Autism in Children May Be Measured By Blood Protein

Kevin Kunzmann

Two blood proteins have shown a combined 82% accuracy in diagnosing ASD in a group of pediatric patients.

Autism Spectrum Disorder (ASD) research has been hindered in past years by a wide variation in pediatric symptoms, with a number of comorbid factors associated with the neurodevelopment disorder as well.

But a recent study has uncovered a potential universal biological marker for ASD — an illumination into the common disorder that has eluded researchers. A set of measurable proteins in the blood may enable doctors to diagnose ASD early on.

Researchers from the Peter O’Donnell Jr. Brain Institute at the University of Texas Southwestern Medical Center — led by senior author and professor of psychiatry Dwight German, PhD — discovered that 2 protein levels were able to help diagnose 75% of studied children for ASD. That accuracy improved to 82% when the 2 protein levels were measured together.

In a study of 43 ASD and 39 typically-developing (TD) boys, aged 2-8 years, fasting blood test results sought out a biological marker in ASD. Researchers replicated the serum biomarker proteins identified on the Myriad Rules-Based Medicine (RBM) platform by subsequently analyzing proteins on a Meso Scales Discovery (MSD) platform run in-house.

The MSD platform is more sensitive, according to the study, and is capable of reliably detecting different proteins across a broad range of concentrations, as used with the subject’s blood tests.

Test results returned that both inflammatory protein interleukin-8 (IL-8) and thyroid-stimulating hormone (TSH) levels differed among the 2 test groups.

Prior to this indication, early diagnosis efforts were focused on behavioral symptom markers. With those behavioral markers proving to be varied and not always consistent in patients, German said doctors may now be able to intervene in ASD diagnosis earlier and help limit its effects on ASD patients.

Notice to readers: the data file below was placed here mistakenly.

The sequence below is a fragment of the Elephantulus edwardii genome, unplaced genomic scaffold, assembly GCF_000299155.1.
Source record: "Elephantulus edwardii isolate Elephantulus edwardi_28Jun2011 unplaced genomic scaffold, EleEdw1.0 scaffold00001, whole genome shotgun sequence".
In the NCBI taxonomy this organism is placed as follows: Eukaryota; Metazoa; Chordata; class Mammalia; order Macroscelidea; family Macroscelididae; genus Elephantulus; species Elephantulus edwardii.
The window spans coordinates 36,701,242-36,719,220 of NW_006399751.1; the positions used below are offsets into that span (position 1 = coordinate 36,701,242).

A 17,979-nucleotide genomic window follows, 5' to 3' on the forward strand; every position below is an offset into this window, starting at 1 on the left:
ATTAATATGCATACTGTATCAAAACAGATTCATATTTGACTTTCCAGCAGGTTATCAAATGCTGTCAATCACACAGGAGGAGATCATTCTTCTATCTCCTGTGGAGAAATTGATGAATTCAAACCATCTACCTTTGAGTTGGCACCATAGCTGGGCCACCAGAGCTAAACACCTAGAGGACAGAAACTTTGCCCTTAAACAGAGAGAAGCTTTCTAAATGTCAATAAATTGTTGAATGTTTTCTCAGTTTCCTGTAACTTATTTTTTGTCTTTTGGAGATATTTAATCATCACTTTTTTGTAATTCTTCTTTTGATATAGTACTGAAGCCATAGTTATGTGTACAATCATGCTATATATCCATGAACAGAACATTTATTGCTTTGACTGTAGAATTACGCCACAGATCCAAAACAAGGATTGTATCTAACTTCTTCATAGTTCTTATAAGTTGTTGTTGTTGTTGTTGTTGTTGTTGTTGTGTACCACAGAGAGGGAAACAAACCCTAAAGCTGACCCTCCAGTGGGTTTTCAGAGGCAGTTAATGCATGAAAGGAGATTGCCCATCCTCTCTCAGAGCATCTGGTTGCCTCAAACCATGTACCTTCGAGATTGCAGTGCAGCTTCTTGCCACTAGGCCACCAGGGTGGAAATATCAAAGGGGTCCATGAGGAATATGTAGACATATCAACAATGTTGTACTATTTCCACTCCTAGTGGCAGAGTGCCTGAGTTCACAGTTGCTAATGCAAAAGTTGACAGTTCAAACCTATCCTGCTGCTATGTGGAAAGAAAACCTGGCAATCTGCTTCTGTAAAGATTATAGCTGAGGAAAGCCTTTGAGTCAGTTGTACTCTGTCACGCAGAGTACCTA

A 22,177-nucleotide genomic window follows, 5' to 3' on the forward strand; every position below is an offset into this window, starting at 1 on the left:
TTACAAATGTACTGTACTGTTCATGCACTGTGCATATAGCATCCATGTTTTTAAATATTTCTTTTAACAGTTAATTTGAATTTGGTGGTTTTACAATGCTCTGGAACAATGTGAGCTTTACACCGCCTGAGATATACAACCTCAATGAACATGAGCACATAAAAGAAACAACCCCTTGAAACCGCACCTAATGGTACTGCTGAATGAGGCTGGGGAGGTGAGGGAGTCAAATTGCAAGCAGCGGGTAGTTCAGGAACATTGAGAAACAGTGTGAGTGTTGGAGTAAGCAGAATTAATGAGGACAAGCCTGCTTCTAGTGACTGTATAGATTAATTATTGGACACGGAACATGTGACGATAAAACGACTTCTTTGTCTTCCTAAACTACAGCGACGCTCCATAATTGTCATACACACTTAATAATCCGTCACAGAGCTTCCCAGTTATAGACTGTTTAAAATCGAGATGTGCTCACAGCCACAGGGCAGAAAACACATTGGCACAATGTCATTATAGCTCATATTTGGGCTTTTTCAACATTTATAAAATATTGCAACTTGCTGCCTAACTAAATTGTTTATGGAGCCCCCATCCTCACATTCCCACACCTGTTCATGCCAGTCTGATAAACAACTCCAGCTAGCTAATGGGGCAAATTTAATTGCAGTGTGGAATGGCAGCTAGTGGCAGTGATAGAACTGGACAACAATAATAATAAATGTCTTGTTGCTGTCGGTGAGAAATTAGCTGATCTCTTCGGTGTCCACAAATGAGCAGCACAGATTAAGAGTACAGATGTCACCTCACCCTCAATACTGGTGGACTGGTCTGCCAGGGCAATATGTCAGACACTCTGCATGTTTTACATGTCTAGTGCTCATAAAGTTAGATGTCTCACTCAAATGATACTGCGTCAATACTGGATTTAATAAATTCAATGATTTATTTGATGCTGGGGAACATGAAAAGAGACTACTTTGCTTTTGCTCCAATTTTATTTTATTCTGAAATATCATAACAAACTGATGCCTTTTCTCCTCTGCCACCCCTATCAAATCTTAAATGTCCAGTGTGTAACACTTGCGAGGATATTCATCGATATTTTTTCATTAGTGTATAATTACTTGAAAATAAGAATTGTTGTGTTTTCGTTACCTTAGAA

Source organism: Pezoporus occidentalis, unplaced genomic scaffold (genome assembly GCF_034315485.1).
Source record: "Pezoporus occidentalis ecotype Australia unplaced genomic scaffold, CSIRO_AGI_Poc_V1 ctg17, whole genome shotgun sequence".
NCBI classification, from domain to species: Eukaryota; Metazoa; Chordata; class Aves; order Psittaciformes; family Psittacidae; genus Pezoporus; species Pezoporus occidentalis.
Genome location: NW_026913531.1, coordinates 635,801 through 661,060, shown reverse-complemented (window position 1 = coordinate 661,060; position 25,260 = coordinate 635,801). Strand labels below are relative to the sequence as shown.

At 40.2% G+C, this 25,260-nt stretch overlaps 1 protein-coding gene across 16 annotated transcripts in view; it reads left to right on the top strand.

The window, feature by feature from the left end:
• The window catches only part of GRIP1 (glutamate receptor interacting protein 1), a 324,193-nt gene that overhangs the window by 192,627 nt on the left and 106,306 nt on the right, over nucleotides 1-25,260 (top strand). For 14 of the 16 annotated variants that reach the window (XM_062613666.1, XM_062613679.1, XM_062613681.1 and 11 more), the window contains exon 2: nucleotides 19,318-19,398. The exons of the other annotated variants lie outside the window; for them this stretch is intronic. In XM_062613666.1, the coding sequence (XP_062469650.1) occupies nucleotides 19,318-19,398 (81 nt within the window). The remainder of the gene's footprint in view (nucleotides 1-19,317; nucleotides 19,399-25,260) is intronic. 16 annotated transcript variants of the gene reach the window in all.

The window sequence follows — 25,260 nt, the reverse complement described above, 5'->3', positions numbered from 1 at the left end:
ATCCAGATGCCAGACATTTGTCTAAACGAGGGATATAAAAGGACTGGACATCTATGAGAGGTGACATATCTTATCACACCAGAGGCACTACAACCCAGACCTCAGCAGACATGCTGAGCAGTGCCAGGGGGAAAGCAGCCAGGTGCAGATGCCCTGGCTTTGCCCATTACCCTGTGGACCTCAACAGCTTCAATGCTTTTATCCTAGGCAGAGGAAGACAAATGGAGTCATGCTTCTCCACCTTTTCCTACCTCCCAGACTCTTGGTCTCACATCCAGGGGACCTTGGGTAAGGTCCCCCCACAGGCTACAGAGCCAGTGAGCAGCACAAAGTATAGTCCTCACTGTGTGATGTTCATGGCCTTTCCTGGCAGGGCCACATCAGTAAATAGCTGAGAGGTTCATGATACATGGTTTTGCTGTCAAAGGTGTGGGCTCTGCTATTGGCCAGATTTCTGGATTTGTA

“ASD is a very heterogeneous disorder, and if we can identify biomarkers for even a subgroup of ASD patients, then that would be extremely helpful not only for early diagnosis but also for the development of therapeutics,” German said.

Approximately 1 in every 68 US children is affected by ASD, as characterized by its effects on social interaction, communication, and restrictive and repetitive patterns of behavior. It is not commonly diagnosed in pediatric patients until about age 4 — when communication and social skills become more defined.

This discovered gauge of protein, along with developments in brain growth analysis, may eventually allow doctors to diagnosed ASD in infants.

The study, "Serum thyroid-stimulating hormone and interleukin-8 levels in boys with autism spectrum disorder," was published online in Journal of Neuroinflammation on June 2, 2017.

A press release regarding the study was made available.

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